Away from Mandalay

In the morning, I had breakfast in the top floor restaurant of Silver Swan before catching a shared taxi back out to the airport. The airport was nearly empty, though it had lots of room for growth.

"Just think," said a Spanish cyclist I met in the check-in line. "In a few years, all this will be full." He pointed to the empty halls.

"Maybe next year," I said. Burma had never had a tourism season like it was having.

Should we even be here, I wondered again. I'd done a decent job of patronizing local businesses, but I'd flown—taxes went to the illegitimate military junta government—and I'd paid for my visa. More importantly, was my mere presence a passive seal of approval of their plan to make incremental changes to lure in foreign dollars?

The answer is both yes and no. There's no reason to punish the Burmese people—they've already suffered quite enough. But at the same time, change might come slower now that this deal with the devil had been made. I'd done this as best I could.

And now it was time to fly "home" to Bangkok.

Wednesday, January 02, 2013

Road to Mandalay

The flight from Heho to Mandalay was much, much shorter than the taxi ride from the Mandalay airport to the Mandalay center.

I'd thought I might try to see the Moustache Brothers—though the show sounded more ethical than good—or maybe head to the street where gold leaf is applied to everything, but in the end, I ended up in a shared taxi (4,000 kyat) for two hours. The traffic in the center of Mandalay was that bad.

What a pit, I thought. I couldn't help it. Besides sitting in traffic, the air was thick and visible with toxins. Diesel, I imagine. As polluted as China had been the first time I'd been there. The inner city was dense, with long blocks. And even when I put away my luggage and went for a walk, first to the gold leaf district (where one shop was still open) and then randomly in search of something tasty to eat (I ended up at a street stall eating a rice dish I pointed at), Mandalay did not suddenly grow on me.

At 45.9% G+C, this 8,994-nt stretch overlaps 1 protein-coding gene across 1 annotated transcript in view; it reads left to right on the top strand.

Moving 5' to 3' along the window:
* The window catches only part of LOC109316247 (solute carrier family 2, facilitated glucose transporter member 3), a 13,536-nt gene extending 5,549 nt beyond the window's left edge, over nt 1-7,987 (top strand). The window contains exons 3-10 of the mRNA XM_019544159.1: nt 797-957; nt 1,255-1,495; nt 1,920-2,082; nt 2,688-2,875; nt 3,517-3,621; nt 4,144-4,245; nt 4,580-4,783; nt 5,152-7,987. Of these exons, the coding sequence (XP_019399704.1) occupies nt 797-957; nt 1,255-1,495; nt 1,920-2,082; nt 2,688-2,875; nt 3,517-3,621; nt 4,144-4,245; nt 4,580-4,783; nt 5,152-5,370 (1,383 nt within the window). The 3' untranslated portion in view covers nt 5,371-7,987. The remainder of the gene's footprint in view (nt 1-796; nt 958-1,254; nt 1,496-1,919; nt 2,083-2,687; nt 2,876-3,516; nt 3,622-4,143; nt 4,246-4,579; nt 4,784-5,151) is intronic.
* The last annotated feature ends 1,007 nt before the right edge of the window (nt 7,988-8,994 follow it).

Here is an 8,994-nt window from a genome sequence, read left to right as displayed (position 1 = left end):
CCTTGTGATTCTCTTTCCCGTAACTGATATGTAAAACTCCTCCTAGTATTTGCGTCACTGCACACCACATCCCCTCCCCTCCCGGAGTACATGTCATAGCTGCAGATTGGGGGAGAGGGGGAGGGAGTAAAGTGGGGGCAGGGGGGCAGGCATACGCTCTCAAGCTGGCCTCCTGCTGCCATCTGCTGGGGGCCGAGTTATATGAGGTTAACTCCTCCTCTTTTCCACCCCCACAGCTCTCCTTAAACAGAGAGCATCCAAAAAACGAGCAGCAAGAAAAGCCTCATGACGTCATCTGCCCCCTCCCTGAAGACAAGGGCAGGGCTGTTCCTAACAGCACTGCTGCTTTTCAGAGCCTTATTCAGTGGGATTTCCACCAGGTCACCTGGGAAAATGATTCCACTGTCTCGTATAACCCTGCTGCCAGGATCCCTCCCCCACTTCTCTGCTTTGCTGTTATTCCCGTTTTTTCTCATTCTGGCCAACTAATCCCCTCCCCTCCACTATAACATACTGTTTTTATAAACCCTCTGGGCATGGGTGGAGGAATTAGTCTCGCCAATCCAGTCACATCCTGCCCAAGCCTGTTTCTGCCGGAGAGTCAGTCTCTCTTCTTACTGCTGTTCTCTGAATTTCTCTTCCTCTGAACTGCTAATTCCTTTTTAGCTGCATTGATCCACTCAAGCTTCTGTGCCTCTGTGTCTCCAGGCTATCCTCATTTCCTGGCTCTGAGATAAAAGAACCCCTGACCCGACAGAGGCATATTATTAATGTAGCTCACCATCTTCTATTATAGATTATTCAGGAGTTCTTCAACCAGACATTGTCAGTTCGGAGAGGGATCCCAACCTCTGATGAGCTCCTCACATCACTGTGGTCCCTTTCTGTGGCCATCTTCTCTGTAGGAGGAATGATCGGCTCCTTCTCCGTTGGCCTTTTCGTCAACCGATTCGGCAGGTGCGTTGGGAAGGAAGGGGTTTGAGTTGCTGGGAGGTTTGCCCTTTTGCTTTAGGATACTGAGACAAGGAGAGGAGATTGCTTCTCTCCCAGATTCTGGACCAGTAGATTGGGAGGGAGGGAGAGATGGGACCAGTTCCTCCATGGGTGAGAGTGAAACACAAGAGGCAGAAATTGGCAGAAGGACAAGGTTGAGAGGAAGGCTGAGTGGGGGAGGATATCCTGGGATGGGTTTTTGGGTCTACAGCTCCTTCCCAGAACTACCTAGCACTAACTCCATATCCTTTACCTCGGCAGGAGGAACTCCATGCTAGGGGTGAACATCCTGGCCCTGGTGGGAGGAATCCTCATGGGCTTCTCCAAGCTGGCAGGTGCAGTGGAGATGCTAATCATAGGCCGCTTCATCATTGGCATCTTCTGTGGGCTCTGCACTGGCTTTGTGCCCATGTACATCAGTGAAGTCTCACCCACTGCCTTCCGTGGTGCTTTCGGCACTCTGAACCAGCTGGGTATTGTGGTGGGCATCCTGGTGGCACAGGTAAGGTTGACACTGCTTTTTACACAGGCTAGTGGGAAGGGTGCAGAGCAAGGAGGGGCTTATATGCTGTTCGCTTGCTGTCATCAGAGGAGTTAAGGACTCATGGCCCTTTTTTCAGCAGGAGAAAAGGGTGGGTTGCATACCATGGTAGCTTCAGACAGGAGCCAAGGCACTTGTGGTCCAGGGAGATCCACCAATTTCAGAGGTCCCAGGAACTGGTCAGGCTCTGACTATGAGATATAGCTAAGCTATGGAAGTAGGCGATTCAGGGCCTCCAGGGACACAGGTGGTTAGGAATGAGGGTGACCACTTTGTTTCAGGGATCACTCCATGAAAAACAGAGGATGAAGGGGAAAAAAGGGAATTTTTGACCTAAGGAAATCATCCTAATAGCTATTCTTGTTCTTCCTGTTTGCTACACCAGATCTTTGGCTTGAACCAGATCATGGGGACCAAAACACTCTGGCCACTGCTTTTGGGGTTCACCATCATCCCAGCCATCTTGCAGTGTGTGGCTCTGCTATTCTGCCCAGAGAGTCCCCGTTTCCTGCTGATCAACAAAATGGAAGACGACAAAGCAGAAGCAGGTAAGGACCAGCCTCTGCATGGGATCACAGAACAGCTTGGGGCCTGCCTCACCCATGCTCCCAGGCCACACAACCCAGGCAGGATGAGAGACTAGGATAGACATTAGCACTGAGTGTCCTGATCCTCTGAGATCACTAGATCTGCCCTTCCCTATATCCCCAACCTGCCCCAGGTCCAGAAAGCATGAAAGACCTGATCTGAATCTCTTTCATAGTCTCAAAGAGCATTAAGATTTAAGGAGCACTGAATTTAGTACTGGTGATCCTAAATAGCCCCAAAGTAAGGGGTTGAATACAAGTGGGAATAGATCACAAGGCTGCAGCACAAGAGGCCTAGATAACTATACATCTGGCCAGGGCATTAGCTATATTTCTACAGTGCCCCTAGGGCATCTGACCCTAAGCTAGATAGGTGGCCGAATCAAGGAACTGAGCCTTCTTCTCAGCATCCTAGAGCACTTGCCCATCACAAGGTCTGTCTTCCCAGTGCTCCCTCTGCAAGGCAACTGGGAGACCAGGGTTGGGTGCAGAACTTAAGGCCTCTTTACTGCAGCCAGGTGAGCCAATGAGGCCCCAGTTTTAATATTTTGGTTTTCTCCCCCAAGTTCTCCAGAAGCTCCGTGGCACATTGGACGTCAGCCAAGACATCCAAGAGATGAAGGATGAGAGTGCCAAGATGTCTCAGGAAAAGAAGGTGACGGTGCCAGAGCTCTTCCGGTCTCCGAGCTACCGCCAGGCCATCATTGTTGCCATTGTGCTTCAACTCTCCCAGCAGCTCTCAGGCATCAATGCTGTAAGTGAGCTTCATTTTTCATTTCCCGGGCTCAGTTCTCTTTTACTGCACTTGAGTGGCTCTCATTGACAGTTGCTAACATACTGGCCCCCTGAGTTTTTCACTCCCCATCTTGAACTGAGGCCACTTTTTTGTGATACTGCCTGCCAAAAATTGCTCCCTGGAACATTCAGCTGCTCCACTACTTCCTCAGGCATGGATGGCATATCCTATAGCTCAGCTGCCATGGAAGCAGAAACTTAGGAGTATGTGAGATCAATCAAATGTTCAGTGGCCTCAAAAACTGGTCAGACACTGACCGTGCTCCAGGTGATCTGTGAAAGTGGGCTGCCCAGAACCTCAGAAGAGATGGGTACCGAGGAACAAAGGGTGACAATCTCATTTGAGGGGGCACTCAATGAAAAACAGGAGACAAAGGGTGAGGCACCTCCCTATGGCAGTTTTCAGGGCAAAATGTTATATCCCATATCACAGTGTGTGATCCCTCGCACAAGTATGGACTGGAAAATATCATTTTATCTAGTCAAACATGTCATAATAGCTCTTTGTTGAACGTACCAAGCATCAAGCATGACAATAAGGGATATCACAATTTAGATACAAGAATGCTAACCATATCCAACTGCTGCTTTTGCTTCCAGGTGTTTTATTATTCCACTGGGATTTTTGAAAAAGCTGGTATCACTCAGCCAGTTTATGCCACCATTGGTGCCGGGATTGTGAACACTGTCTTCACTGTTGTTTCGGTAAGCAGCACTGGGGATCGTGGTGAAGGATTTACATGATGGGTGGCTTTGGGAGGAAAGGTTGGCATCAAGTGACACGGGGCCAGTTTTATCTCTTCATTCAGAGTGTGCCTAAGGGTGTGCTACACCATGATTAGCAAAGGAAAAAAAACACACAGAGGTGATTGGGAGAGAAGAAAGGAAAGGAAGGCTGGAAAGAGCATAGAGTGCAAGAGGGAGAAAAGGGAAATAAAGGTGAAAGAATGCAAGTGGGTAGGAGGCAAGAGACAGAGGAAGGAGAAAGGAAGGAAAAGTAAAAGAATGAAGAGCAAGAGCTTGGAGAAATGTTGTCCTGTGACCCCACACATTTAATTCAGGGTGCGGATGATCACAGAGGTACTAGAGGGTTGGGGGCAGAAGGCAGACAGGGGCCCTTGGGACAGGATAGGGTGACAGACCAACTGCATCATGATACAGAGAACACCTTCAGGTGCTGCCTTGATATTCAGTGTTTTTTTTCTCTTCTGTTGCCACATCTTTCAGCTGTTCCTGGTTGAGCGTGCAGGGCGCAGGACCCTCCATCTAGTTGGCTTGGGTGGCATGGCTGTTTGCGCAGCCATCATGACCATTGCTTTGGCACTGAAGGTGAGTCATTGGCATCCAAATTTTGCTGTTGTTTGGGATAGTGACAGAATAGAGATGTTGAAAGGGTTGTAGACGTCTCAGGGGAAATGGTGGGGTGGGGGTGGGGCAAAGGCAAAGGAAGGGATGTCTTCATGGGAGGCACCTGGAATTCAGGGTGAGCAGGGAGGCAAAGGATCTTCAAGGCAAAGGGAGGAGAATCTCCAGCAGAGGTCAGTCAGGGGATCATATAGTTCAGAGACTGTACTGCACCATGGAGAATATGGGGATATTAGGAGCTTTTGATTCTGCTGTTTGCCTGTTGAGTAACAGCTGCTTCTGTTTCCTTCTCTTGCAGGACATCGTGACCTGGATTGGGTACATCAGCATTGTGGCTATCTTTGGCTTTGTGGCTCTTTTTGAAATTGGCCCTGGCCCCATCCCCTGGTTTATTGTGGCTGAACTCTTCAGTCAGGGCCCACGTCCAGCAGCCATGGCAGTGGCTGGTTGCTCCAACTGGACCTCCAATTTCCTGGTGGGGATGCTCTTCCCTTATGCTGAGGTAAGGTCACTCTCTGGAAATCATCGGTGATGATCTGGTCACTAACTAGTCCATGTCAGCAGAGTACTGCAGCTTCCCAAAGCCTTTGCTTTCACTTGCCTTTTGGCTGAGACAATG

Though my hotel did. I was staying at a crumbling but pleasant place called Silver Swan. In the lobby, another tourist approached the reception desk while I was collecting my key.

Tourist: "Why doesn't the wi-fi work?"

Hotel clerk: "It doesn't work?"

Leaving Inle Lake

I awoke to the sounds of farts.

I’d been desperate for a hotel room. I shouldn’t complain about my little spot right off the dining room. Teakwood had given me a room when no one else would. Part of me wondered why they thought it would be a good idea to have open windows in bathrooms next to the dining room, and the other part of me chided myself for daring to complain when it was a miracle I had a roof over my head.

It’s like camping, I thought. Next to the latrine.

I went ahead and got out of bed. It was five AM, and that’s when the internet speeds are actually pretty good in Burma. I was able to upload some photos before the power cut out in the whole town of Nyaung Shwe, just after seven.

Tuesday, January 01, 2013

Appreciation for Now and a Eulogy for the Future

I hurried from the boat dock to Teakwood Guesthouse, to check in and see what kind of room I'd ended up with.